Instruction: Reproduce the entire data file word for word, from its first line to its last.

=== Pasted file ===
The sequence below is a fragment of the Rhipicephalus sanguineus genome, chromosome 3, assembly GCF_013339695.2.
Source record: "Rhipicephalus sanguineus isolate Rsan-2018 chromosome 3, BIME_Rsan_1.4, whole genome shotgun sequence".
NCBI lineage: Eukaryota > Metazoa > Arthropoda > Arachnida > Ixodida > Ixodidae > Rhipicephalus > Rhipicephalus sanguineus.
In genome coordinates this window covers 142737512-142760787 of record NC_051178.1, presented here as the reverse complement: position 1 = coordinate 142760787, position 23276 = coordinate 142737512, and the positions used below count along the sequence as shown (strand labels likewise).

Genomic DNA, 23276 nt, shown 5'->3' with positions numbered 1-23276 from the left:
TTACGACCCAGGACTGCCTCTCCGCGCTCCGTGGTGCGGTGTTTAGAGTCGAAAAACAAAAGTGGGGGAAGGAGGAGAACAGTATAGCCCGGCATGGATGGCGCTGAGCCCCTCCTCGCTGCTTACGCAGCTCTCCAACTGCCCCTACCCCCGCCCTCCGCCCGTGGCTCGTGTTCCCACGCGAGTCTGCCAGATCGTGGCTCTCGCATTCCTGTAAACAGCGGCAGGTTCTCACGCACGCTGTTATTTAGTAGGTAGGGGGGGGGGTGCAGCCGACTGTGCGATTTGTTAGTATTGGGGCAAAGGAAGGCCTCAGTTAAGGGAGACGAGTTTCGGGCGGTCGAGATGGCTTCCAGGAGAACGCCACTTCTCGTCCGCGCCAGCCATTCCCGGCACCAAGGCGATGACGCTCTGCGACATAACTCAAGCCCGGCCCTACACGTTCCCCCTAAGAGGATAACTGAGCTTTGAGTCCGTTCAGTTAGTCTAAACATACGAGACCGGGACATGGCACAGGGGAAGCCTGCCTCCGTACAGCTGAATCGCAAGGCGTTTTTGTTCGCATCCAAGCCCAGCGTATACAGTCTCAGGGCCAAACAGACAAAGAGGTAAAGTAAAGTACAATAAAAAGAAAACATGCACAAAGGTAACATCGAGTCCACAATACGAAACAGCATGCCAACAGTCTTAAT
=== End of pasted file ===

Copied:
The sequence below is a fragment of the Rhipicephalus sanguineus genome, chromosome 3, assembly GCF_013339695.2.
Source record: "Rhipicephalus sanguineus isolate Rsan-2018 chromosome 3, BIME_Rsan_1.4, whole genome shotgun sequence".
NCBI lineage: Eukaryota > Metazoa > Arthropoda > Arachnida > Ixodida > Ixodidae > Rhipicephalus > Rhipicephalus sanguineus.
In genome coordinates this window covers 142737512-142760787 of record NC_051178.1, presented here as the reverse complement: position 1 = coordinate 142760787, position 23276 = coordinate 142737512, and the positions used below count along the sequence as shown (strand labels likewise).

Genomic DNA, 23276 nt, shown 5'->3' with positions numbered 1-23276 from the left:
TTACGACCCAGGACTGCCTCTCCGCGCTCCGTGGTGCGGTGTTTAGAGTCGAAAAACAAAAGTGGGGGAAGGAGGAGAACAGTATAGCCCGGCATGGATGGCGCTGAGCCCCTCCTCGCTGCTTACGCAGCTCTCCAACTGCCCCTACCCCCGCCCTCCGCCCGTGGCTCGTGTTCCCACGCGAGTCTGCCAGATCGTGGCTCTCGCATTCCTGTAAACAGCGGCAGGTTCTCACGCACGCTGTTATTTAGTAGGTAGGGGGGGGGGTGCAGCCGACTGTGCGATTTGTTAGTATTGGGGCAAAGGAAGGCCTCAGTTAAGGGAGACGAGTTTCGGGCGGTCGAGATGGCTTCCAGGAGAACGCCACTTCTCGTCCGCGCCAGCCATTCCCGGCACCAAGGCGATGACGCTCTGCGACATAACTCAAGCCCGGCCCTACACGTTCCCCCTAAGAGGATAACTGAGCTTTGAGTCCGTTCAGTTAGTCTAAACATACGAGACCGGGACATGGCACAGGGGAAGCCTGCCTCCGTACAGCTGAATCGCAAGGCGTTTTTGTTCGCATCCAAGCCCAGCGTATACAGTCTCAGGGCCAAACAGACAAAGAGGTAAAGTAAAGTACAATAAAAAGAAAACATGCACAAAGGTAACATCGAGTCCACAATACGAAACAGCATGCCAACAGTCTTAAT